Genetic privacy in the European Union - exploring the impact of the proposed Data Protection Regulations. A. de Paor Centre Disability Law & Policy, Natl Univ Ireland, Galway, Galway, Galway, Ireland.
With advances in genetic science and technology, genetic information is becoming increasingly available and accessible. However, the deluge of genetic information raises many ethical and legal issues that may threaten advancing science, in the absence of appropriate regulation. One such issue is the violation of genetic privacy. Genetic information is a sensitive and inherently personal type of information that can reveal intimate details about an individual and an individuals family. In light of the sensitive nature of genetic information, the potential abuse is clear, as is the desire to protect such information from access and disclosure. Therefore, there are compelling reasons to maintain the privacy and confidentiality of genetic information. In the European Union (EU), the Data Protection Directive (introduced in 1995) provides a strong data protection framework that protects the privacy of personal information. However, there is currently no substantive provision for genetic data and no specific reference to this category of information, indicating a gap in the privacy protection for genetic data in the EU. Recent developments indicate an intention to include genetic data within the scope of EU data protection laws, with the European Commission proposing a new Regulation. With these new Regulations, the Commission aims to develop an updated data protection framework. It is committed to reform and modernise data protection legislation, in line with the realities of todays society, and changing norms. The draft Regulations identify genetic data as a category of personal data designated for special protection. Genetic data is defined broadly to include all data, of whatever type, concerning the characteristics of an individual that are inherited or acquired during early prenatal development, thus presumably incorporating all genetic data as well as family medical history and other genetic related health information. As regards protection of genetic privacy in third party contexts, these draft Regulations are welcomed as explicitly recognising genetic information as a category that deserves protection. This paper will explore the issue of genetic privacy in the EU. It will examine the current data protection framework, as well as the proposed reform of the EU data protection framework and the impact that these reforms will have on the protection of genetic data.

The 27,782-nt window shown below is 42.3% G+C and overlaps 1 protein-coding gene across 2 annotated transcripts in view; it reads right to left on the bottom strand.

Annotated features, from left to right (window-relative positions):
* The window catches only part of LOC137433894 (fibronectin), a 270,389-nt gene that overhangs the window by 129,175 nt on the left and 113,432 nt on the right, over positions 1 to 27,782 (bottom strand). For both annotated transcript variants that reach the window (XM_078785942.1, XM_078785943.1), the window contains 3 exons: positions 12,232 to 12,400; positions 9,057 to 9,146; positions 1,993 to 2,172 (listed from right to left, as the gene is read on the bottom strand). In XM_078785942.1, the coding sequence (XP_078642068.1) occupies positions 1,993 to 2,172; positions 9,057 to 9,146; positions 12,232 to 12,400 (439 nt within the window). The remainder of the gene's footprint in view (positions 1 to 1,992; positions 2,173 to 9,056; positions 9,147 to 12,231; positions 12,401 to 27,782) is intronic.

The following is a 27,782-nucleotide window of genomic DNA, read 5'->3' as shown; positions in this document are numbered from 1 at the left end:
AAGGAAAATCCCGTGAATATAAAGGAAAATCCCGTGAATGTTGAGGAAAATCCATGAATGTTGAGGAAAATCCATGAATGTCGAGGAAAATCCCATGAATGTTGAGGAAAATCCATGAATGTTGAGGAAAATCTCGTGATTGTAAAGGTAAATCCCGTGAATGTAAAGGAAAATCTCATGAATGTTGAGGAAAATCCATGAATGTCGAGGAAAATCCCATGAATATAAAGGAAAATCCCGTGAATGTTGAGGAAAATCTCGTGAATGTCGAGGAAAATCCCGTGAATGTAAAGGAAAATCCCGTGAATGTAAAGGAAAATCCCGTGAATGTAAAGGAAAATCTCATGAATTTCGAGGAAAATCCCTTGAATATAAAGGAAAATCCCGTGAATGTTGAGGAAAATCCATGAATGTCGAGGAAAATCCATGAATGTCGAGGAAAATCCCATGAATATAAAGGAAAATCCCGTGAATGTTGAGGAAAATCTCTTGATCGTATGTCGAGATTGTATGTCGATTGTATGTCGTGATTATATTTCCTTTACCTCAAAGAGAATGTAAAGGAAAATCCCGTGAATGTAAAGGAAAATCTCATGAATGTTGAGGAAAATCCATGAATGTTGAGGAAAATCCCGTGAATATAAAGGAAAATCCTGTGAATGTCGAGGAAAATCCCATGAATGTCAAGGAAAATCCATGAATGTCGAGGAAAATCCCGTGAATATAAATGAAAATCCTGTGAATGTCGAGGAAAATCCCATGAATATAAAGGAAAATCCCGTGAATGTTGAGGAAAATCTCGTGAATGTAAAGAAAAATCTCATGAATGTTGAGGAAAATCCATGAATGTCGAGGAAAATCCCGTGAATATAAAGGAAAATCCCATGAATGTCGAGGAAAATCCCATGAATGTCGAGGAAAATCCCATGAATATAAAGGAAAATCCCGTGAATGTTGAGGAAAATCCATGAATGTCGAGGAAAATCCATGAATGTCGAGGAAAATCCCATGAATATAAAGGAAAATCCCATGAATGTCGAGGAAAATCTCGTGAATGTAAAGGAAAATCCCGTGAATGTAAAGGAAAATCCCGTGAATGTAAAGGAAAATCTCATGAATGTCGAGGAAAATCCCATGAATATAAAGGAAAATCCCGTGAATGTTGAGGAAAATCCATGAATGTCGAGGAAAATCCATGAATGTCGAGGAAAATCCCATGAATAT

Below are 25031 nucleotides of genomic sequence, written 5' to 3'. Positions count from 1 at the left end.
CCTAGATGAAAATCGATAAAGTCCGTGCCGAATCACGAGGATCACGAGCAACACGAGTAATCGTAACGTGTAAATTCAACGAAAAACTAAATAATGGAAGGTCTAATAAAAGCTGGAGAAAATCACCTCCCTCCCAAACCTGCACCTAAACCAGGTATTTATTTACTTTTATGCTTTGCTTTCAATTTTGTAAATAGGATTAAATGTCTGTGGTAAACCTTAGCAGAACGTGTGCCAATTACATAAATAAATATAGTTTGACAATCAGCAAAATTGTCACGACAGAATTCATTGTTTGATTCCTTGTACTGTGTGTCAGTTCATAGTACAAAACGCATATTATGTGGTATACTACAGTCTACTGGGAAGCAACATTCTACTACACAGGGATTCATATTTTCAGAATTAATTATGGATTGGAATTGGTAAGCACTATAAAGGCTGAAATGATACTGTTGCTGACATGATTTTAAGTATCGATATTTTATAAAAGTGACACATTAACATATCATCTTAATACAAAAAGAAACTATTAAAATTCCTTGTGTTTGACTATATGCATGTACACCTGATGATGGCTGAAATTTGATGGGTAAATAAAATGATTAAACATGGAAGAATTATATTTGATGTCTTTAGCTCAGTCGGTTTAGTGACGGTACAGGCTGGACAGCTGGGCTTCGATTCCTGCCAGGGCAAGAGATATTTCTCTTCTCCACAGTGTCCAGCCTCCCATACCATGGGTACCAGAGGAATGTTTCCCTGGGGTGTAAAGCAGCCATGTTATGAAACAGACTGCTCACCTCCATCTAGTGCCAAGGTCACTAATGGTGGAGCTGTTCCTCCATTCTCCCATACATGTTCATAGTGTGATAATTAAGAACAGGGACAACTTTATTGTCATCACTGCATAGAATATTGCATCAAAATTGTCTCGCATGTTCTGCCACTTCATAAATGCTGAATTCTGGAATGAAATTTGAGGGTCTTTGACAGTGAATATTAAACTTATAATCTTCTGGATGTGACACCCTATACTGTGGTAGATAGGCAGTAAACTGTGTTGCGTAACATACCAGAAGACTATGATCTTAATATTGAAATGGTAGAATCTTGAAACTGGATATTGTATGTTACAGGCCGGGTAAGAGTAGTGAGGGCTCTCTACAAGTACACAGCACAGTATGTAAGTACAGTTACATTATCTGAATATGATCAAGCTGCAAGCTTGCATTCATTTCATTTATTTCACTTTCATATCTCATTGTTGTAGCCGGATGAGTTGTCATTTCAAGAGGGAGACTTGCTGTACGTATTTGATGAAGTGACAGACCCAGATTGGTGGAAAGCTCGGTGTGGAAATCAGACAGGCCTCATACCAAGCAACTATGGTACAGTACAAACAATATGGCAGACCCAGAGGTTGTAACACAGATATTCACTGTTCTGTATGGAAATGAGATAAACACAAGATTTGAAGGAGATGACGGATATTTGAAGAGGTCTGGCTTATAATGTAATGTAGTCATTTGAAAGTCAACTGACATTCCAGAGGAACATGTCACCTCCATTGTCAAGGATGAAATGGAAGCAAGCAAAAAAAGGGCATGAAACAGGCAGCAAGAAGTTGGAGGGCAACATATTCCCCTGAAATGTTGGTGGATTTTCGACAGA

You may contact the first author (during and after the meeting) at